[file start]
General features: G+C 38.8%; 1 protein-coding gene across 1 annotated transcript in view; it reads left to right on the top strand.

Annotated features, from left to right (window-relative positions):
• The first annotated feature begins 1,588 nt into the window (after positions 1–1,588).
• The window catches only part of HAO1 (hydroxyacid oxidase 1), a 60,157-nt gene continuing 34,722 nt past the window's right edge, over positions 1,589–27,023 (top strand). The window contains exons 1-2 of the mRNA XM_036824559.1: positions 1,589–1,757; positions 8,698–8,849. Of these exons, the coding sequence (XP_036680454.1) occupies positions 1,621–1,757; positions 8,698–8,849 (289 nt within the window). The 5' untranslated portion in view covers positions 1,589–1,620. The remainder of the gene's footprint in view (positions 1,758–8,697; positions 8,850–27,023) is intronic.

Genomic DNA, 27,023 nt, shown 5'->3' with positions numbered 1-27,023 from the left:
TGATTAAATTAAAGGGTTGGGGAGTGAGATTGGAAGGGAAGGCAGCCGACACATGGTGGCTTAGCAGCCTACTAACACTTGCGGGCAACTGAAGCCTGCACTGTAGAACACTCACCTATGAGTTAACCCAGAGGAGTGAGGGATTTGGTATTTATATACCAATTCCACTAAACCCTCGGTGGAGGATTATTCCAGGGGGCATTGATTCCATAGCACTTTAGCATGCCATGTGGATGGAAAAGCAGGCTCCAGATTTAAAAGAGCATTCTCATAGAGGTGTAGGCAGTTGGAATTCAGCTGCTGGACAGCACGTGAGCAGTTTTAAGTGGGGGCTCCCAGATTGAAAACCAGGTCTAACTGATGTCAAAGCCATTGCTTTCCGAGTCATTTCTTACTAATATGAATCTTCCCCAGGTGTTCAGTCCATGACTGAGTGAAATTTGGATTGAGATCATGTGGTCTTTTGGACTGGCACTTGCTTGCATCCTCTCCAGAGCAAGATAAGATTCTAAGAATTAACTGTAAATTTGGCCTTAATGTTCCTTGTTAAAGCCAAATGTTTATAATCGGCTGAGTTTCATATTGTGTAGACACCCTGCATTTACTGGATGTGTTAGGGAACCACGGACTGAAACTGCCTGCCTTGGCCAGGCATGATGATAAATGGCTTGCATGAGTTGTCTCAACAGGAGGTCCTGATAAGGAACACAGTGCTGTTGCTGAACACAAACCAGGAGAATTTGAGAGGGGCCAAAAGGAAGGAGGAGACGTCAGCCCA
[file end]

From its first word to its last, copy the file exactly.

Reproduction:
General features: G+C 38.8%; 1 protein-coding gene across 1 annotated transcript in view; it reads left to right on the top strand.

Annotated features, from left to right (window-relative positions):
• The first annotated feature begins 1,588 nt into the window (after positions 1–1,588).
• The window catches only part of HAO1 (hydroxyacid oxidase 1), a 60,157-nt gene continuing 34,722 nt past the window's right edge, over positions 1,589–27,023 (top strand). The window contains exons 1-2 of the mRNA XM_036824559.1: positions 1,589–1,757; positions 8,698–8,849. Of these exons, the coding sequence (XP_036680454.1) occupies positions 1,621–1,757; positions 8,698–8,849 (289 nt within the window). The 5' untranslated portion in view covers positions 1,589–1,620. The remainder of the gene's footprint in view (positions 1,758–8,697; positions 8,850–27,023) is intronic.

Genomic DNA, 27,023 nt, shown 5'->3' with positions numbered 1-27,023 from the left:
TGATTAAATTAAAGGGTTGGGGAGTGAGATTGGAAGGGAAGGCAGCCGACACATGGTGGCTTAGCAGCCTACTAACACTTGCGGGCAACTGAAGCCTGCACTGTAGAACACTCACCTATGAGTTAACCCAGAGGAGTGAGGGATTTGGTATTTATATACCAATTCCACTAAACCCTCGGTGGAGGATTATTCCAGGGGGCATTGATTCCATAGCACTTTAGCATGCCATGTGGATGGAAAAGCAGGCTCCAGATTTAAAAGAGCATTCTCATAGAGGTGTAGGCAGTTGGAATTCAGCTGCTGGACAGCACGTGAGCAGTTTTAAGTGGGGGCTCCCAGATTGAAAACCAGGTCTAACTGATGTCAAAGCCATTGCTTTCCGAGTCATTTCTTACTAATATGAATCTTCCCCAGGTGTTCAGTCCATGACTGAGTGAAATTTGGATTGAGATCATGTGGTCTTTTGGACTGGCACTTGCTTGCATCCTCTCCAGAGCAAGATAAGATTCTAAGAATTAACTGTAAATTTGGCCTTAATGTTCCTTGTTAAAGCCAAATGTTTATAATCGGCTGAGTTTCATATTGTGTAGACACCCTGCATTTACTGGATGTGTTAGGGAACCACGGACTGAAACTGCCTGCCTTGGCCAGGCATGATGATAAATGGCTTGCATGAGTTGTCTCAACAGGAGGTCCTGATAAGGAACACAGTGCTGTTGCTGAACACAAACCAGGAGAATTTGAGAGGGGCCAAAAGGAAGGAGGAGACGTCAGCCCA